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Arkansas Joins States Looking To Loosen Child Labor Laws

Too young to vote doesn't have to mean too young to work in a meat slaughtering plant!

Sarah Huckabee Sanders speaks to someone outdoors.

Here’s a fun fact about Sarah Huckabee Sanders, the current Republican governor of Arkansas and former White House press secretary under Donald Trump: She wants to reduce child labor laws in her state, making it easier for companies to hire and potentially exploit kids. Sanders signed a bill into law last week that removes hurdles companies have faced when hiring workers under 16. Previously, children under 16 have had to fill out a one-page form with the state to verify their ages and secure a work permit from the division of labor. But under this new Youth Hiring Act of 2023, no one will have to deal with that pesky one-page form in order to engage in child labor anymore! Thanks, Gov. Sanders!

Supporters of the child labor protection rollbacks say the need to get a permit for 14 and 15-year-old workers was an annoying extra step in hiring underage workers, and that the power to authorize kids in the workforce should be in the hands of parents, not the state. Kids under 14 are generally not allowed to hold jobs in most states of the U.S.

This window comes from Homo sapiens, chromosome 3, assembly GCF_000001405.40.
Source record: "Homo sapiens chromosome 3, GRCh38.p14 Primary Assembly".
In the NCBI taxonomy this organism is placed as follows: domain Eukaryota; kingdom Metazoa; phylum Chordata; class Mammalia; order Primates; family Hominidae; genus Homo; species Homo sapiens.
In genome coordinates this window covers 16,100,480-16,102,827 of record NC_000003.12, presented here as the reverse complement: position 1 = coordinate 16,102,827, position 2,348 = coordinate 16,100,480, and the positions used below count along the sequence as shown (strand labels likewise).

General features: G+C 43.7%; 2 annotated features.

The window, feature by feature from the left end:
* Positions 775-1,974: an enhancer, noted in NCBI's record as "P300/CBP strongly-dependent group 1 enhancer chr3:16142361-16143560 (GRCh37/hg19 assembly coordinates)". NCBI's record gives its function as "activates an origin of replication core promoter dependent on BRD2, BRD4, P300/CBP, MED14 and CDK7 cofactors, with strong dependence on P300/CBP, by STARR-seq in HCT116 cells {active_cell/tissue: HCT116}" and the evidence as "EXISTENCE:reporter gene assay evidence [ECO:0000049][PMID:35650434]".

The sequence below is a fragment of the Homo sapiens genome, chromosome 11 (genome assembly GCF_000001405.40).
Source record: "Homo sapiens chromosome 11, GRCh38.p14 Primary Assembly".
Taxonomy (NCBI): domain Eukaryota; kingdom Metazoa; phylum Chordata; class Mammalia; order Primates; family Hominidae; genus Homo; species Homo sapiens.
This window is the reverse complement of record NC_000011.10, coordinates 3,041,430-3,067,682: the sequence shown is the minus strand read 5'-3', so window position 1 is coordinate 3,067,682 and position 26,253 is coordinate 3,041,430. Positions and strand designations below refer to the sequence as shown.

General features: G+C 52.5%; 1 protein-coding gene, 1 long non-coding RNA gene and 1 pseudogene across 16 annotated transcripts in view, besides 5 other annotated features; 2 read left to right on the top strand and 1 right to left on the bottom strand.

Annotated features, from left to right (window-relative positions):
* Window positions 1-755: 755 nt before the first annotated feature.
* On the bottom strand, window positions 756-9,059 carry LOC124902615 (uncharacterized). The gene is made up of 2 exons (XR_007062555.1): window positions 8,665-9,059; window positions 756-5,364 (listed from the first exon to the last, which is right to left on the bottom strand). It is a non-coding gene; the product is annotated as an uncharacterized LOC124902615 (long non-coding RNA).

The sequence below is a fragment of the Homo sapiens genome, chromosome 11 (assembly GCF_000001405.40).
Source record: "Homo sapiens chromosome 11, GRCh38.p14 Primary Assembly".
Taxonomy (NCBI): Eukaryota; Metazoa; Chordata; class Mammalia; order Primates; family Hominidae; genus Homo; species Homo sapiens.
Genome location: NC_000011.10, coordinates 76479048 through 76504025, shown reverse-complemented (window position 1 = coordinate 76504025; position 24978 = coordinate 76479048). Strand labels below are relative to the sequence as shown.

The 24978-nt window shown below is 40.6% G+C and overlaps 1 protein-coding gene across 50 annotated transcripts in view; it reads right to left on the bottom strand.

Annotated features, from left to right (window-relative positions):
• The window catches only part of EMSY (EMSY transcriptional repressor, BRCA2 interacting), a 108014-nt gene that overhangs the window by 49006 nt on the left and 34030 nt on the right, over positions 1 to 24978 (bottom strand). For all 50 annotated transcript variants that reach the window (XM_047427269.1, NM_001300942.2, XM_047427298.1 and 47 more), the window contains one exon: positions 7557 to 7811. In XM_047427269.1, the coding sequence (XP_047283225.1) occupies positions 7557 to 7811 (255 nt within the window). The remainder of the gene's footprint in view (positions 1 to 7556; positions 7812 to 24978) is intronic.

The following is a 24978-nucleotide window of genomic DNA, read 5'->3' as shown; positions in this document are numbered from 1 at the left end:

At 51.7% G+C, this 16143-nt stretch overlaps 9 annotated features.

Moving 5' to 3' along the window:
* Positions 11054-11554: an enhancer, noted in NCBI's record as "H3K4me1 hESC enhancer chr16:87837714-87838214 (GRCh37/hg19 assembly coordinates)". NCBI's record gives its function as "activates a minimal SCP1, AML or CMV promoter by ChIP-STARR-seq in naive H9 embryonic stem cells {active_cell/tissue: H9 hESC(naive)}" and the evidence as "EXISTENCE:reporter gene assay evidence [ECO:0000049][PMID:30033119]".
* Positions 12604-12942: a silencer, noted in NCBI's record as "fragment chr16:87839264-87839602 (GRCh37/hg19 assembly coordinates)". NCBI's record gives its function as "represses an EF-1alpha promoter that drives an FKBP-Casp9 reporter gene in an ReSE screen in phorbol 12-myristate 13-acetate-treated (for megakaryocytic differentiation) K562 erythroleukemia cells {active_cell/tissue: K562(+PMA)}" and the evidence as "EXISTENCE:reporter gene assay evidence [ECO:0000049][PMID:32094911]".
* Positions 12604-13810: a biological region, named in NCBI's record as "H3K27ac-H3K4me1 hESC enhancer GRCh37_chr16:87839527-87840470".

“The Governor believes protecting kids is most important, but this permit was an arbitrary burden on parents to get permission from the government for their child to get a job,” Sanders’ communications director Alexa Henning said in a statement to NPR. “All child labor laws that actually protect children still apply and we expect businesses to comply just as they are required to do now.”

Some other states, like Iowa and Minnesota, are also in the process of loosey-gooseying child labor protections to allow underage individuals to work jobs that have been generally considered to have conditions that are too hazardous for kids, like meatpacking and construction. Last year, New Jersey also expanded the hours teenagers are allowed to work.

It doesn’t seem like a total coincidence that the Arkansas government wants to reduce hiring hurdles and youth labor protections right as the U.S. worker shortage is rearing its ugly head. After all, teens may be more willing to take the kind of low-paying positions that adults are rejecting since the beginning of the so-called Great Resignation.

Opponents of the new bill say that simple-to-get work permits protected underage youth from potential workplace abuses and exploitation. Arkansas Advocates for Children and Families recently posted about the passing of the bill on their website, saying,  “It was wild to listen to adults argue in favor of eliminating a one-page form that helps the Department of Labor ensure young workers aren’t being exploited.”

The new rollbacks of child labor laws we’ve started to see around the nation are coming at the same time we have started to see a rise in child laborers being exploited, according to reporting from NPR. And just a reminder—no, we are not in Dickensian England, we are in 2023, in the United States. If you can believe it.

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